Since its launch, our revenue growth has primarily been driven by our flagship RingCentral Office product offering, which has resulted in an increased number of customers, increased average subscription revenue per customer, and increased
retention of our existing customer and user base. We define a “customer” as any party that purchases or subscribes to our products and services directly or indirectly through our channel partners. As of December 31, 2020, we had customers from a range of industries, including financial services, education, healthcare, legal services, real estate, retail, technology, insurance, construction, hospitality, and state and local government, among others. For the years ended December 31, 2020, 2019 and 2018, the vast majority of our total revenues were generated in the U.S. and Canada, although we expect the percentage of our total revenues derived outside of the U.S. and Canada to grow as we continue to expand internationally.
The growth of our business and our future success depend on many factors, including our ability to expand our customer base to larger customers, expansion of our indirect sales channels including strategic partnerships, continue to innovate, grow revenues from our existing customer base, expand our distribution channels, and scale internationally.
In December 2019, a novel strain of coronavirus (“COVID-19”) was reported and in January 2020, the World Health Organization (the "WHO") declared the outbreak a “Public Health Emergency of International Concern.” In February 2020, the WHO raised the COVID-19 threat level from high to very high at a global level and in March 2020, the WHO characterized the COVID-19 as a pandemic. The worldwide spread of COVID-19 has resulted in authorities implementing numerous measures to contain the virus, including travel bans and restrictions, quarantines, shelter-in-place orders, and business limitations and shutdowns.
During the year ended December 31, 2020, we noted contributions from new bookings as more businesses transition to RingCentral in the current work-from-anywhere environment. In the first and early part of the second quarter, we experienced higher churn rate mainly with small business customers in certain verticals. Since then we have seen stabilization in churn levels. Due to the shelter-in-place, we continue to see more customers opting for the RingCentral apps on laptops and mobile devices over traditional desktop phones which has impacted demand for physical phone devices. We also observed customer requests for extension in payment terms. To address customer hardships, we continue to engage with these customers providing them greater flexibility to manage challenges they are facing.
While our revenues and earnings are relatively predictable as a result of our subscription-based business model, the effect of the COVID-19 pandemic, may not be fully reflected in our results of operations and overall financial performance until future periods. The COVID-19 pandemic has created a global slowdown of economic activity which has and will likely continue to decrease demand for a broad variety of goods and services, while also disrupting sales channels and marketing activities for an unknown period of time until the disease is contained.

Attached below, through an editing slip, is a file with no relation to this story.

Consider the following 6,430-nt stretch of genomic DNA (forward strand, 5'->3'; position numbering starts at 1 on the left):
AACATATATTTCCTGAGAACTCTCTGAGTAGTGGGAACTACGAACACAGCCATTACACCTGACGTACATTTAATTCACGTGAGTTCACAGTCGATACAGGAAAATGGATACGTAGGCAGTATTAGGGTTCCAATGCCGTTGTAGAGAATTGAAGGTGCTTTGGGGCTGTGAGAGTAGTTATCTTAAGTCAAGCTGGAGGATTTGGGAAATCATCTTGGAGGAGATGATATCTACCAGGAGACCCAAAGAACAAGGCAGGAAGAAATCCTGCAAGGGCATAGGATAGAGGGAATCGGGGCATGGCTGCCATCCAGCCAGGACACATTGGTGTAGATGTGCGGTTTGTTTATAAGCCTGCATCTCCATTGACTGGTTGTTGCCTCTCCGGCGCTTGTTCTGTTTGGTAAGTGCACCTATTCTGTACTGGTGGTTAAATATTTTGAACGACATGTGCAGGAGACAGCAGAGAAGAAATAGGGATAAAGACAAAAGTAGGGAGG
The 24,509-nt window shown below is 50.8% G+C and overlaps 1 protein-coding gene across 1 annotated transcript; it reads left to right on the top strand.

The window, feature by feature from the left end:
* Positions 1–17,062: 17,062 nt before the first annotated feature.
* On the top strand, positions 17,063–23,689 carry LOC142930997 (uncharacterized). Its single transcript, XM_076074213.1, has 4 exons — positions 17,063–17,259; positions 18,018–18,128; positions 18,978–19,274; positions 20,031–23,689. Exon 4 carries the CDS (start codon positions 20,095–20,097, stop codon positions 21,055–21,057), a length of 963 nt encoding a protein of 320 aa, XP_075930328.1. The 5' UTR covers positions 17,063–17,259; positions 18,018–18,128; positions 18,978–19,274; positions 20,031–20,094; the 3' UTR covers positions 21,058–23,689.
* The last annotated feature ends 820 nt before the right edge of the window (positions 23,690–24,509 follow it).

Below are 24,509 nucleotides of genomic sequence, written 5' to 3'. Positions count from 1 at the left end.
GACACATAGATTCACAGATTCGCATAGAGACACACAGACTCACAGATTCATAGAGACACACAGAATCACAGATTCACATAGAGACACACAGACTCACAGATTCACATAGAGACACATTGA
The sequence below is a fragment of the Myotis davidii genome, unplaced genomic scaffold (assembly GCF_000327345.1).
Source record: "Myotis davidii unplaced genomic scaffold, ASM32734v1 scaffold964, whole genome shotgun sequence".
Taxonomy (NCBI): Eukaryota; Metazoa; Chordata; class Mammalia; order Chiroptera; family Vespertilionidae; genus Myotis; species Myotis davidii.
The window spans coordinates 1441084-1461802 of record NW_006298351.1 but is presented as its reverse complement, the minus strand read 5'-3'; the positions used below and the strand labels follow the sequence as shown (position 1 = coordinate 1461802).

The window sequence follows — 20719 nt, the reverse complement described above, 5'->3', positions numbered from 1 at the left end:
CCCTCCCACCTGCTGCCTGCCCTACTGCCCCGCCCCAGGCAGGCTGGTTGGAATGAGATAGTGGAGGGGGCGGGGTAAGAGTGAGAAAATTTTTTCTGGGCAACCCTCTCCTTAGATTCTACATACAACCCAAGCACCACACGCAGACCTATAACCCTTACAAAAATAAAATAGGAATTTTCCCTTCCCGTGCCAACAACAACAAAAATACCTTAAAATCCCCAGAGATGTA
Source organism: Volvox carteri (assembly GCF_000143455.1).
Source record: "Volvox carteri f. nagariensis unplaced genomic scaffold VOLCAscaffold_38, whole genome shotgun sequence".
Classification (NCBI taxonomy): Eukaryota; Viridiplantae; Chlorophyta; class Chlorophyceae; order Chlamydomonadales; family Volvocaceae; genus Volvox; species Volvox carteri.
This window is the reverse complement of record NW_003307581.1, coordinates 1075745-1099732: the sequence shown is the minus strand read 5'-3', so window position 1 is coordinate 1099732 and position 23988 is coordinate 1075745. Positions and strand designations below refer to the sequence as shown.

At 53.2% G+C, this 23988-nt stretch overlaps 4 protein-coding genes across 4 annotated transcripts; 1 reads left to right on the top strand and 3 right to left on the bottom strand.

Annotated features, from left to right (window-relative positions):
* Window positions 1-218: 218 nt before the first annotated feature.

We may experience curtailed customer demand due to reduced customer spend, shortened contract duration, higher churn, lengthened payment terms, credit card declines, potential delays in professional services implementations, and reduction in demand for desktop phones, which could adversely impact our business, results of operations and overall financial performance in future periods. We may in the future continue to experience elevated churn in certain customer verticals and customer requests for extension of payment terms.
The extent of the impact of the COVID-19 pandemic on our operational and financial performance will also depend on certain developments, including the duration and spread of the outbreak, actions taken to contain the virus or its impact, impact on our partners, resellers, employees, vendors and customers, and employee or industry events, all of which are uncertain and cannot be predicted. For example, to support the health and well-being of our employees, customers, partners and communities in response to the COVID-19 pandemic, a vast majority of our employees are working remotely and we have shifted some of our customer events to virtual-only experiences, and we may deem it advisable to similarly alter, postpone or cancel entirely additional customer, employee or industry events in the future. At this point, the full extent to which the COVID-19 pandemic may impact our financial condition or results of operations is uncertain, but changes we have implemented have not affected and are not expected to affect our ability to maintain operations, including financial reporting systems, internal control over financial reporting, and disclosure controls and procedures.
Further discussion of the potential impacts of the COVID-19 pandemic on our business can be found in the section titled "Risk Factors" included in Part I, Item 1A.
Key Business Metrics
In addition to United States generally accepted accounting principles (“U.S. GAAP”) and financial measures such as total revenues, gross margin, and cash flows from operations, we regularly review a number of key business metrics to evaluate growth trends, measure our performance, and make strategic decisions. We discuss revenues and gross margin under “Results of Operations”, and cash flow from operations and free cash flows under “Liquidity and Capital Resources.” Other key business metrics are discussed below.